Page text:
The games portion consisted of learning how to throw spears using two different devices.  One of our Brownies, Miss G., found her calling as a future javelin thrower as she was able to throw further than any other adult or child in our group.

Next, girls watched the award-winning movie, Cahokia:  City of the Sun and then explored the museum.

IMG_1726Storytelling with Marilyn Kinsella followed with her telling the legend of the origins of light and darkness.  Not a peep was heard until after she concluded her time with instructions on how to make a bracelet out of jute.

Our final session involved our returning to the auditorium where an archaeologist showed us various Native American tools, how they were crafted and where they were found.  Learning soil color and striations matter when excavating, the girls put this knowledge to the test with their snack.  Girls created their own “soil” layers with chocolate pudding, vanilla pudding, cookie crumbles, Gushers as “evidence,” chocolate sprinkles, and a gummy worm on top.

Given new energy, the girls then drove (me) or walked (others) across the street to Monks Mound and climbed the stairs, some more than once (not I).

This is most definitely a field trip worth taking, and one I think our Brownies will remember for a long time to come.

The Girl Scouts Take on The Magic House and Win*

Interested in four hours of nonstop playful learning for your third grader (or Brownie or Junior Girl Scout) followed by a slumber party?  Then, a Wintertime Blues Camp-In is just right for you.

Arriving at 8 p.m. at The Magic House in Kirkwood, Missouri, our Brownie troop checked in, dropped off our gear of sleeping bags and pillows, and were then let loose in The Magic House for an hour of free play.

Think the Kracken with an endless supply of energy unleashed x10.  Yes, young girls given free reign in this 55,000 square foot children’s museum.  The result . . . laughter, wide eyes, perspiration, hurried movements, and exploration due to such activities as fishing, cracking bank vaults, rocking babies, shopping for groceries, and climbing the beanstalk over and over and over and over again.  Time out . . .  I need a minute to catch my breath.

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After an hour passed, stinky bodies (okay, my stinky body) gathered in the legislative branch to hear our instructions for the evening from our young, energetic facilitators.  Directed to our snack of pizza and beverage, we were then assigned our Scavenger Hunt to complete as a team for a special prize.  Passing this task on to our former Cookie Queen, Miss Toni guided the girls from room to room in order to discover answers to such questions as, “How many yellow balloons are in the Conservatory?”  When all questions were completed, the girls hustled to the front desk so that their answers could be graded for completion.  Discovering an incomplete response, the girls hustled back downstairs in search of the correct answer.  I, on the other hand, decided to hold down the fort right where I was.  With another climbing of the bean stalk under their belts, the girls returned to the front desk in order to retrieve their prize, a colored pin of their choosing with The Magic House logo.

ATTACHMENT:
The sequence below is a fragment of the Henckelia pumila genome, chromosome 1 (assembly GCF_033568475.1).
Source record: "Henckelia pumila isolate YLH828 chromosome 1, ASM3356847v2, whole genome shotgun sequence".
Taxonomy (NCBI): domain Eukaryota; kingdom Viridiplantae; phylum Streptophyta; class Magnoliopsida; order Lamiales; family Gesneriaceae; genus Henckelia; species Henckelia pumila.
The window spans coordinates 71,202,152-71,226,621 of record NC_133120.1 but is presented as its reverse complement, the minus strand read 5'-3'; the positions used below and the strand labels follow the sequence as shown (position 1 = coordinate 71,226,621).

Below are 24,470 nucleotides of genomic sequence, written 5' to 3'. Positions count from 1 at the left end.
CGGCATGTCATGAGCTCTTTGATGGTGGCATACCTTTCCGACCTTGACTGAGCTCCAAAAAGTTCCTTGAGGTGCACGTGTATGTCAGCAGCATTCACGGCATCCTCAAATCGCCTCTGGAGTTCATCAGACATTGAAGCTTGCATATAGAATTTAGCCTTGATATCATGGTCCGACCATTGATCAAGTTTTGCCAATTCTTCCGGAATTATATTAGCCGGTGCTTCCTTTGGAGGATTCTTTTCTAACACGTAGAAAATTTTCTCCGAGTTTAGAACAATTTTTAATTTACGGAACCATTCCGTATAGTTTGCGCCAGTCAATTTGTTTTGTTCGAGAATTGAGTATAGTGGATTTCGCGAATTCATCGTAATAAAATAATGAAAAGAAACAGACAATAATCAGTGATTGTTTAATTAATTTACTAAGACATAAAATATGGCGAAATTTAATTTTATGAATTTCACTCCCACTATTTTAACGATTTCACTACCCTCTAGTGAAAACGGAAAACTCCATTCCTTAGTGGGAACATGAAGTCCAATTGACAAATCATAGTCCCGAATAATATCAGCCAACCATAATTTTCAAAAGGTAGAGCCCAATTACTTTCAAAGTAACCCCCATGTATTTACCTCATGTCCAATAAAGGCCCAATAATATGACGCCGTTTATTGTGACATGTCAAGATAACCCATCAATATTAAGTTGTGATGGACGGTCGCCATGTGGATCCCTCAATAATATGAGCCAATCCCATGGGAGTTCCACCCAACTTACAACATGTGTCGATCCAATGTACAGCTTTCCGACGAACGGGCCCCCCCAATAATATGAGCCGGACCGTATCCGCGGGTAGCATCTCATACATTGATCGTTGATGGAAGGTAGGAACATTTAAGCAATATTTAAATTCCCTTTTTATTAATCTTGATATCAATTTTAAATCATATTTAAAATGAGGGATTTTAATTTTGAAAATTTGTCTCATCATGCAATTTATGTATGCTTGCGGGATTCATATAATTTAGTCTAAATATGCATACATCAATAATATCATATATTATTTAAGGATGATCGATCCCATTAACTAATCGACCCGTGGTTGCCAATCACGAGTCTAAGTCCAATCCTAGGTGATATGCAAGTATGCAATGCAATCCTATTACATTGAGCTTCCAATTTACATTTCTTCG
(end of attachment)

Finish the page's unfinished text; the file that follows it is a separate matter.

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Allotted further free time to play before our assigned Art Class at 10:30 p.m., the girls spent a great deal of time in the special exhibit, Magic Tree House, based on the children’s book series by Mary Pope Osborne.

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By the time Art Class rolled around, I was beat.  Finding a place on the carpet, I rested my head on my Rapunzel backpack while instructors led the girls in Simon Says before leading them in a stamping project.

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Once again granted free play until our 11:30 p.m. settle down and make camp time, the Brownies played in frenzied delight while I found a chair with a back in a corner of the bank where I observed robberies, deposits, and overall Magic House mayhem.